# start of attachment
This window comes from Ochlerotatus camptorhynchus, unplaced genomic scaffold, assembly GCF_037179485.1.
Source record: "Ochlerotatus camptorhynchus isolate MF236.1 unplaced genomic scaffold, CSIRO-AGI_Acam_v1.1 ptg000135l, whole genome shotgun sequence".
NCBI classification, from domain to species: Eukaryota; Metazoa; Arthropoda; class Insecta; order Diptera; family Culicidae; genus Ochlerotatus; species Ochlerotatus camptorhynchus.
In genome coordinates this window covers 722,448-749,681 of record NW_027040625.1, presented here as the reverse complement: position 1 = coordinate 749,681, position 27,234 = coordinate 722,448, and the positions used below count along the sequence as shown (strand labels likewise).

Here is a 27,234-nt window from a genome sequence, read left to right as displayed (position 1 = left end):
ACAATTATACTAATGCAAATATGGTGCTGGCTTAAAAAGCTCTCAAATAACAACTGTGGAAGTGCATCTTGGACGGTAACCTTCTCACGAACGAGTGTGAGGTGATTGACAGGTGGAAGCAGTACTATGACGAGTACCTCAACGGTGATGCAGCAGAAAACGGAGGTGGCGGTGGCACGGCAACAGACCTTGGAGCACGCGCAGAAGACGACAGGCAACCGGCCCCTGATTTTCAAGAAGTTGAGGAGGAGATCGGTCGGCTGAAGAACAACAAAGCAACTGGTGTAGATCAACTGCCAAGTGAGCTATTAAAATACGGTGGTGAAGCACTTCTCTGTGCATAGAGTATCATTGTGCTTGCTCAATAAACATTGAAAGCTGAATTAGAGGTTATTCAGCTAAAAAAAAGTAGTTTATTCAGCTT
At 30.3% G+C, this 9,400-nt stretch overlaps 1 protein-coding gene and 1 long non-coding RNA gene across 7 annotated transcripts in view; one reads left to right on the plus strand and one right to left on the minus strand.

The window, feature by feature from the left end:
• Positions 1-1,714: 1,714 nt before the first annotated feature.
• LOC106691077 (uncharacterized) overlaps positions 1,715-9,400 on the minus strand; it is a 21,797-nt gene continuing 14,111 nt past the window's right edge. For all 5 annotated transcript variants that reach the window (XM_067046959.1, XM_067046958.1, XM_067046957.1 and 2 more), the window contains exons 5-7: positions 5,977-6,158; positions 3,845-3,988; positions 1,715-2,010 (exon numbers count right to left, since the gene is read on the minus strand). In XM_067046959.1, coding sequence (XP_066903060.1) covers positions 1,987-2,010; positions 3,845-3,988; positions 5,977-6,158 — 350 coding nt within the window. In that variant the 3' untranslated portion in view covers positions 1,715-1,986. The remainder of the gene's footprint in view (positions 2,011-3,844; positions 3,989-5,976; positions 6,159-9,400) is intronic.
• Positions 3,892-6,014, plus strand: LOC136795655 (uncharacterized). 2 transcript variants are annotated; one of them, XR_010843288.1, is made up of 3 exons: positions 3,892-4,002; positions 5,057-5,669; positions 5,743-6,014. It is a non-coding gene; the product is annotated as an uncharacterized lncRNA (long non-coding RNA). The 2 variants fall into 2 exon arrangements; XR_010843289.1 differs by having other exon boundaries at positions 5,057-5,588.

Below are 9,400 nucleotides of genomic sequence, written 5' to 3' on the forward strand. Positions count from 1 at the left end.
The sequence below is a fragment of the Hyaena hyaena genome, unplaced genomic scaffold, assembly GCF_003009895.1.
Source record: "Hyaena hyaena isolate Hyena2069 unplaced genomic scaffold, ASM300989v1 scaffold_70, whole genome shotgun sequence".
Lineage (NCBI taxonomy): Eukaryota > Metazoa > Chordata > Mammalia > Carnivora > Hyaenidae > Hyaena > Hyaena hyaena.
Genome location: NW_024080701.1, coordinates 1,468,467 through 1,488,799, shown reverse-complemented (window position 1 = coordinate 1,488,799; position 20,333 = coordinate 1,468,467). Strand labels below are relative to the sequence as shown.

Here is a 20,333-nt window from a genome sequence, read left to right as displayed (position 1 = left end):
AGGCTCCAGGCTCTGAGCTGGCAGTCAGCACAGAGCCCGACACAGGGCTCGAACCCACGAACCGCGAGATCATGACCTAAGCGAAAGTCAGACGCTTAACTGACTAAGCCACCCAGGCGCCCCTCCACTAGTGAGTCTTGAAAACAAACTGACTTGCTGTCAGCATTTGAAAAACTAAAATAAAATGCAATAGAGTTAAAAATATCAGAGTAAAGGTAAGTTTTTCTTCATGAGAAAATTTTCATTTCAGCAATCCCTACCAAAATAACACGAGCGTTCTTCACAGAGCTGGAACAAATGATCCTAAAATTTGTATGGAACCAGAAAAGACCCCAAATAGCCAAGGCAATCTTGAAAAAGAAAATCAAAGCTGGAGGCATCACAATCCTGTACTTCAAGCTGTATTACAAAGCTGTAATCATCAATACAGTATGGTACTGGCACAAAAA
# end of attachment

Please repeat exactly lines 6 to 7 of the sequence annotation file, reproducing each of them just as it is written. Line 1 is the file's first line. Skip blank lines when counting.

ACAATTATACTAATGCAAATATGGTGCTGGCTTAAAAAGCTCTCAAATAACAACTGTGGAAGTGCATCTTGGACGGTAACCTTCTCACGAACGAGTGTGAGGTGATTGACAGGTGGAAGCAGTACTATGACGAGTACCTCAACGGTGATGCAGCAGAAAACGGAGGTGGCGGTGGCACGGCAACAGACCTTGGAGCACGCGCAGAAGACGACAGGCAACCGGCCCCTGATTTTCAAGAAGTTGAGGAGGAGATCGGTCGGCTGAAGAACAACAAAGCAACTGGTGTAGATCAACTGCCAAGTGAGCTATTAAAATACGGTGGTGAAGCACTTCTCTGTGCATAGAGTATCATTGTGCTTGCTCAATAAACATTGAAAGCTGAATTAGAGGTTATTCAGCTAAAAAAAAGTAGTTTATTCAGCTT
At 30.3% G+C, this 9,400-nt stretch overlaps 1 protein-coding gene and 1 long non-coding RNA gene across 7 annotated transcripts in view; one reads left to right on the plus strand and one right to left on the minus strand.